Smith Introduces the STEM Jobs Act

Press Release

By:  Lamar Smith
Date: Sept. 18, 2012
Location: Washington, DC

House Judiciary Committee Chairman Lamar Smith (R-Texas) and nearly 50 Members of Congress today introduced bipartisan legislation to help the United States boost job creation, grow our economy, and remain globally competitive by increasing green cards for talented foreign graduates of American universities with advanced degrees in science, technology, engineering, and mathematics. The STEM Jobs Act (H.R. 6429) eliminates the diversity visa lottery and reallocates up to 55,000 green cards a year to the top foreign graduates of U.S. universities with STEM doctorates. Any remaining green cards are then made available to foreign graduates with master's degrees in STEM fields. The House of Representatives is scheduled to vote on the STEM Jobs Act this Thursday.

Chairman Smith: "Many of the world's top students come to the U.S. to obtain advanced degrees in science, technology, engineering, and math (STEM) subjects. We could boost economic growth and spur job creation by allowing American employers to more easily hire some of the most qualified foreign graduates of U.S. universities. These students have the ability to start a company that creates jobs or come up with an invention that could jump-start a whole new industry.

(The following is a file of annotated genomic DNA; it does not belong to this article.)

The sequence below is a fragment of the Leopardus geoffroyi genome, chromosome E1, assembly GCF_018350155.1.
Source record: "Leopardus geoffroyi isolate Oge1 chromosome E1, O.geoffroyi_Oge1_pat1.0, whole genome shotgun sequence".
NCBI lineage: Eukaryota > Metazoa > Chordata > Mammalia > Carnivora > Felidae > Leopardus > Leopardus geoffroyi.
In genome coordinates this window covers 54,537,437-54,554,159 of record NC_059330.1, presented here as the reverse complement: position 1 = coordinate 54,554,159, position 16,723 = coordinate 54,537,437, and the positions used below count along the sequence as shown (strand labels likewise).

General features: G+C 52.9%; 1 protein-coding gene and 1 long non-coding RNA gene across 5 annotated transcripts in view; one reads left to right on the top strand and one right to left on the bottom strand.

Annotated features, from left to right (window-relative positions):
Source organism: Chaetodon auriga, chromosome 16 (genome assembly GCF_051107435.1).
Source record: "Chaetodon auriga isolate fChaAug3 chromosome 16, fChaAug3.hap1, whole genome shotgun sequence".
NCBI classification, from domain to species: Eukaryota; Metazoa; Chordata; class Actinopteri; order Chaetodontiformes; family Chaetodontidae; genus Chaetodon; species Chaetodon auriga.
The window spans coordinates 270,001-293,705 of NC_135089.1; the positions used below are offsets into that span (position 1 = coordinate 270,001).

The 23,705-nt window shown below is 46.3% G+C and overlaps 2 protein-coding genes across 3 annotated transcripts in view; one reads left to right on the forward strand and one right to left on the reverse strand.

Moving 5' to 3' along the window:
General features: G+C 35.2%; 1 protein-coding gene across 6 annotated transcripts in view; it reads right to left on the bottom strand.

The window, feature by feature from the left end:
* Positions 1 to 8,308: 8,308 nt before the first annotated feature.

"In a global economy, we cannot afford to educate these foreign graduates in the U.S. and then send them back home to work for our competitors. For America to be to the world's economic leader, we must have access to the world's best talent. The STEM Jobs Act makes our immigration system smarter by eliminating the diversity visa program and reallocating up to 55,000 new green cards to the best foreign graduates with advanced degrees in STEM fields. This legislation will help us create jobs, increase our competitiveness, and spur our innovation."

Original cosponsors of H.R. 6429 include Reps. Bob Goodlatte, (R-Va.), Henry Cuellar (D-Texas), Raul Labrador (R-Idaho), David Dreier (R-Calif.), Ed Royce (R-Calif.), Tim Griffin (R-Ark.), Elton Gallegly (R-Calif.), Dan Lungren (R-Calif.), Steve Chabot (R- Ohio), Darrell Issa (R-Calif.), Trent Franks (R-Ariz.), Ted Poe (R-Texas), Jason Chaffetz (R-Utah), Sam Johnson (R-Texas), Jerry Lewis (R-Calif.), Wally Herger (R-Calif.), Spencer Bachus (R-Ala.), Ken Calvert (R-Calif.), Donald Manzullo (R-Ill.), Sue Myrick (R-N.C.), Kay Granger (R-Texas), Pete Sessions (R-Texas), Brian Bilbray (R-Calif.), Jeff Flake (R-Ariz.), Marsha Blackburn (R-Tenn.), John Carter (R-Texas), Randy Neugebauer (R-Texas), Michael Conaway (R-Texas), Charlie Dent (R-Pa.), Michael McCaul (R-Texas), Steve Pearce (R-N.M.), Bill Cassidy (R-La.), Mike Coffman (R-Colo.), Peter Roskam (R-Ill.), Pete Olson (R-Texas), Phil Roe (R-Tenn.), Glenn Thompson (R-Pa.), Ann Marie Buerkle (R-N.Y.), Renee Elmers (R-N.C.), Michael Grimm (R-N.Y.), Richard Hanna (R-N.Y.), Randy Hultgren (R-Ill.), James Lankford (R-Okla.), David McKinley (R-W.Va.), Steven Palazzo (R-Miss.), Dave Schweikert (R-Ariz.), Steve Stivers (R-Ohio), and Kevin Yoder (R-Kan.).